The Surprising Benefits of Writing by Hand

the surprising benefits of writing by hand, literatelives.wordpress.comLast week, as I worked endlessly on my school computer sorting files, typing out procedures, and making preparations for leaving my job (a job my boss, colleagues, and I had pretty much invented as we went along because it was an entirely new position for our building), I yearned to curl up in a cozy chair and journal by hand (instead of on the computer as I usually do).

So this week, when I had a chance to catch up on reading some articles I’d been saving for a long time to enjoy, one in particular, The New York Times’  What’s Lost as Handwriting Fades,” from June of 2014 caught my eye.

What I read impacted me powerfully, not only as a writer, but also as a grandparent and nurturer of literacy.

Some of the Findings of a Variety of Studies:

  • Writing by hand activates more regions of the brain than keyboarding.
  • Young children who learn to write at the same time they learn to read, learn to read more quickly.
  • People generating ideas in print or cursive, generate more ideas than those using a keyboard.
  • Students who take notes by hand, rather than by keyboard, are better able to understand and remember the information from lecturers and other auditory sources.

The Implications for Me

  • I have always written out the rough drafts of stories, poems, and novels  longhand and will definitely continue to do so.
  • I also print out the work I want to revise and revise in pencil on paper. I will continue to do so.
  • I will start to vary my journaling practice between computer and paper, depending on my mood and the nature of the thinking in which I want to engage. I can always scan in what was written by hand if I want to keep everything together.

The Implications for My Grandparenting Style

I had been thinking a lot about ways to have fun with my grandkids this summer. We live just fifteen minutes away, so activities like picnics and craft projects have always been high on our list. However, just because we live nearby does not mean we cannot write to each other. This summer I will write to one grandchild each week and enclose a card and self-addressed stamped envelope to encourage them to write back. (Why not write to all of them once a week? I do not want this practice to become overwhelming or a burden for them, or by familiarity, to lessen the delight in getting a hand written letter now and then.)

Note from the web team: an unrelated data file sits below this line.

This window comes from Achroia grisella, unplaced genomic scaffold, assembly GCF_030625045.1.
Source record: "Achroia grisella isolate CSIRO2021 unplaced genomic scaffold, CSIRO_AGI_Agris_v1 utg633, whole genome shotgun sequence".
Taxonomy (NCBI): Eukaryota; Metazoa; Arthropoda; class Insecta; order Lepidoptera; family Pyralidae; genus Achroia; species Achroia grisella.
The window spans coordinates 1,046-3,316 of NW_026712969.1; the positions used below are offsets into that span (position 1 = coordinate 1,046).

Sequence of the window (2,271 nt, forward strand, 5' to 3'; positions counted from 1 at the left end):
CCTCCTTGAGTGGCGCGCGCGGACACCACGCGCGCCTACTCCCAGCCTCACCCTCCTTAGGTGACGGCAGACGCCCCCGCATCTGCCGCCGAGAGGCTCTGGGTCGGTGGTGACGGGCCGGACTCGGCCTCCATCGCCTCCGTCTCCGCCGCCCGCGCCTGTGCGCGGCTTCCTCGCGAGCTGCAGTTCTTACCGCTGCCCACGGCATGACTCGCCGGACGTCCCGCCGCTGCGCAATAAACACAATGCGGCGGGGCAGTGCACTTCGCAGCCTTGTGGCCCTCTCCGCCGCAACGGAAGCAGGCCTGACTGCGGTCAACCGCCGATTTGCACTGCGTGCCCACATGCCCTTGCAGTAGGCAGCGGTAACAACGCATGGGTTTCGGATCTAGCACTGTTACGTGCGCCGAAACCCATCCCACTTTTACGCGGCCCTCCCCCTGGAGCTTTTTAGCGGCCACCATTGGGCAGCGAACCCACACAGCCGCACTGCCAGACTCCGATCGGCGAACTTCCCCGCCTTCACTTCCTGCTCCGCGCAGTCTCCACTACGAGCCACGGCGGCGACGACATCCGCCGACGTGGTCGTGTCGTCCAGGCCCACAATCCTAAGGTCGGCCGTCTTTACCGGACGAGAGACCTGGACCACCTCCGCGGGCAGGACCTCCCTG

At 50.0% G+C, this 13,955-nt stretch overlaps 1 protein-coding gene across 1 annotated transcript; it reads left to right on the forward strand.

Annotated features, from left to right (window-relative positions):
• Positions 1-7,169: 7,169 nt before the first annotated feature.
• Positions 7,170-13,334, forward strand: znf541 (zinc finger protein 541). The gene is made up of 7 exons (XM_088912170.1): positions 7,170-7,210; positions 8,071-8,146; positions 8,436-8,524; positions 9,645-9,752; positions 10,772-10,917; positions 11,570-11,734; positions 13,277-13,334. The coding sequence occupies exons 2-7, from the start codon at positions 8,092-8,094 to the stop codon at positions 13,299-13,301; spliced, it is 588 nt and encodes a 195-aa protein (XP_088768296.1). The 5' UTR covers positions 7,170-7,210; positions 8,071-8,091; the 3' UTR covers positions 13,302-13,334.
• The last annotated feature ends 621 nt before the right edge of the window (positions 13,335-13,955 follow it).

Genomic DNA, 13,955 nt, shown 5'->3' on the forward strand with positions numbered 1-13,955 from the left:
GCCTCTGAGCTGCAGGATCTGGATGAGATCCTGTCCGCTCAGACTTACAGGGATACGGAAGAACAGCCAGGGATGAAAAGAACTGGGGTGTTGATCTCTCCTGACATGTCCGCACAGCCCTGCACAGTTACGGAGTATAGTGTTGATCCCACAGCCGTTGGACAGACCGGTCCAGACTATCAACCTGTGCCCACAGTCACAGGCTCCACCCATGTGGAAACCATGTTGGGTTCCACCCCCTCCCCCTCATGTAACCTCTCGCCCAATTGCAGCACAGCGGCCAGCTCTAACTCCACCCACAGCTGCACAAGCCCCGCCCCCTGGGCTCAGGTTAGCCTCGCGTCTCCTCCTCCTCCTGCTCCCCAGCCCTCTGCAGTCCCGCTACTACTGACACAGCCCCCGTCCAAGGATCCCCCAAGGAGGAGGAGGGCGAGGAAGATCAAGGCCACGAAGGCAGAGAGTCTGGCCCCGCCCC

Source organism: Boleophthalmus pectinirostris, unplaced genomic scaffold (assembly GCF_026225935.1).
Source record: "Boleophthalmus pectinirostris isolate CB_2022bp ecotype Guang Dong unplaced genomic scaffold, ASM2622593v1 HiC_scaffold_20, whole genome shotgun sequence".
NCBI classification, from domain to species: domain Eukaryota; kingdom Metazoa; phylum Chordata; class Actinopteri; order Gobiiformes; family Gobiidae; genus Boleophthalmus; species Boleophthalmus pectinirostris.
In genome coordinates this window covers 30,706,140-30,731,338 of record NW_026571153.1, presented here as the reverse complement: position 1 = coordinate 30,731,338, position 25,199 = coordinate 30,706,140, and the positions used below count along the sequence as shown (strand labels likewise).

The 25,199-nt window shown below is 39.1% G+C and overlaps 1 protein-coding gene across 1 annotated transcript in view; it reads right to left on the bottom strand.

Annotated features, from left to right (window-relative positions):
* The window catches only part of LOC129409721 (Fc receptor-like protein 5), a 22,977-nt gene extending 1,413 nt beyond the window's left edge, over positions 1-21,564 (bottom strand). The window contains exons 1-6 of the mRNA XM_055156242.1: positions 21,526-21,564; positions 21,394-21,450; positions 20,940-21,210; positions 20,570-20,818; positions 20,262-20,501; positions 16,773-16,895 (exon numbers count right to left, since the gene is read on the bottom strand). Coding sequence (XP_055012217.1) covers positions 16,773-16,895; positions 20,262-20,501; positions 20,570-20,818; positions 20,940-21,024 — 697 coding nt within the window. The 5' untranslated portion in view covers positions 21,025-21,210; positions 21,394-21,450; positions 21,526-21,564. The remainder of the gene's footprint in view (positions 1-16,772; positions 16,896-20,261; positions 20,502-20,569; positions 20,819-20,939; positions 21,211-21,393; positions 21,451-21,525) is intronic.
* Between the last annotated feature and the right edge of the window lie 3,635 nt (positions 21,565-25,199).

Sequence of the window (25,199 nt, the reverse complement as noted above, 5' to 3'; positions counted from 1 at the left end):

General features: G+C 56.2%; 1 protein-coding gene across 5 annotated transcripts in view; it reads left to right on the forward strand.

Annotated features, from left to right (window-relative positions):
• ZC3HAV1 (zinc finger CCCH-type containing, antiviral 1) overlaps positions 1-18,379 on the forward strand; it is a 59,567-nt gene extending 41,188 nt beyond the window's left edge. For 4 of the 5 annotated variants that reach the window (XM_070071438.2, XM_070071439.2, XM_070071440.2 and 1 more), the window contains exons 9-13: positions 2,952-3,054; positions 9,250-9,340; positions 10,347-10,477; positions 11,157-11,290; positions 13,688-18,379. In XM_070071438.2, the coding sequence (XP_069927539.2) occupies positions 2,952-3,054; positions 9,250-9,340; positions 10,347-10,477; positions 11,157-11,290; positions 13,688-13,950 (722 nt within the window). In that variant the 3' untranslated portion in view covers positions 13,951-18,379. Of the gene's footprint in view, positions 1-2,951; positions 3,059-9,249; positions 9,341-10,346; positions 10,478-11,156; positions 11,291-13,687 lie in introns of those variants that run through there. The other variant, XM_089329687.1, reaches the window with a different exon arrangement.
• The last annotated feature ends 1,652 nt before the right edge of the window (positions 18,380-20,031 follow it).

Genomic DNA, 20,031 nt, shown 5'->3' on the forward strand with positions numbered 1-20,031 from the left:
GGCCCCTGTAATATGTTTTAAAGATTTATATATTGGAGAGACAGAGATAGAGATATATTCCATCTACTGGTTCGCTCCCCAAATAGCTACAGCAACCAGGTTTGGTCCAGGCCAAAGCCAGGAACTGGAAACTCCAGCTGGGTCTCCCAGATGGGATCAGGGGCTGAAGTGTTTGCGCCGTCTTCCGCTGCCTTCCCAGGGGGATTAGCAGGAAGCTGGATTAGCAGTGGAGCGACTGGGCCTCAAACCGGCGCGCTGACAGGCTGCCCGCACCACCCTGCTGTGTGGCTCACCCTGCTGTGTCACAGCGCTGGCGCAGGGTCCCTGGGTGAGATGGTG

The Implications for This Blog

As the creator of Literate Lives , I will encourage you, my readers to sometimes put pen or pencil to paper, and to ask your children or students (come fall) to, now and then, do the same.

Your Turn

What do you think about this information on writing by hand? How do you want to incorporate this practice in your, your kids’, or your students’ lives? Please use the comment box below to share. Let’s encourage one another!

 

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4 thoughts on “The Surprising Benefits of Writing by Hand

  1. My whole book was written by hand. I wish I could have sent it to the printer handwritten and not bothered with typeset and technology whatsoever. I don’t use pen, I use mechanical pencil. It’s interesting to see how I change from cursive to print as well. I love handwriting.

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    1. I also use a mechanical pencil when drafting and revising. And you’re right, it’s fascinating to see how I change from cursive to print spontaneously, without even thinking about it, whether writing fiction or anything else. I wonder if that means something?

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  2. I used to write a lot when I was a kid and a teen. Then I started college and writing was no longer fun for me, so I did not write for pleasure anymore. (That was 20 yrs ago). Now children are old enough that I have the time and desire to do so….but fir real this time. I’ve been starting short stories for six months now, not one finished or holding my attention. Mostly because I don’t think it’s any good, or different enough or organizable – maybe? Now I read this – your wise words and realized- I used to writeEVERYTHING in a journal or straight on paper. Years ago before we had iPads and laptops Writing was easier then. Everything you said – your wise words- make all the sense in my head as to why I’m not enjoying my writing like I did when I was a kid. I’m going to order some composition notebooks and my favorite ink pens from the 90s. Thanks!

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  3. Thank you so much for your kind words! It’s great you’ve turned back to writing again, and I am grateful my reflecting on the Times’ article has proved useful to you. I hope all goes well for you in your writing, both fiction and non. And remember, don’t judge your stories too soon. Rough drafts are never pretty! If there is a story you still have some feeling for, you might reread it, make some notes to yourself, and embark on draft 2 (in practical pencil or lushly flowy pen–on paper, of course).

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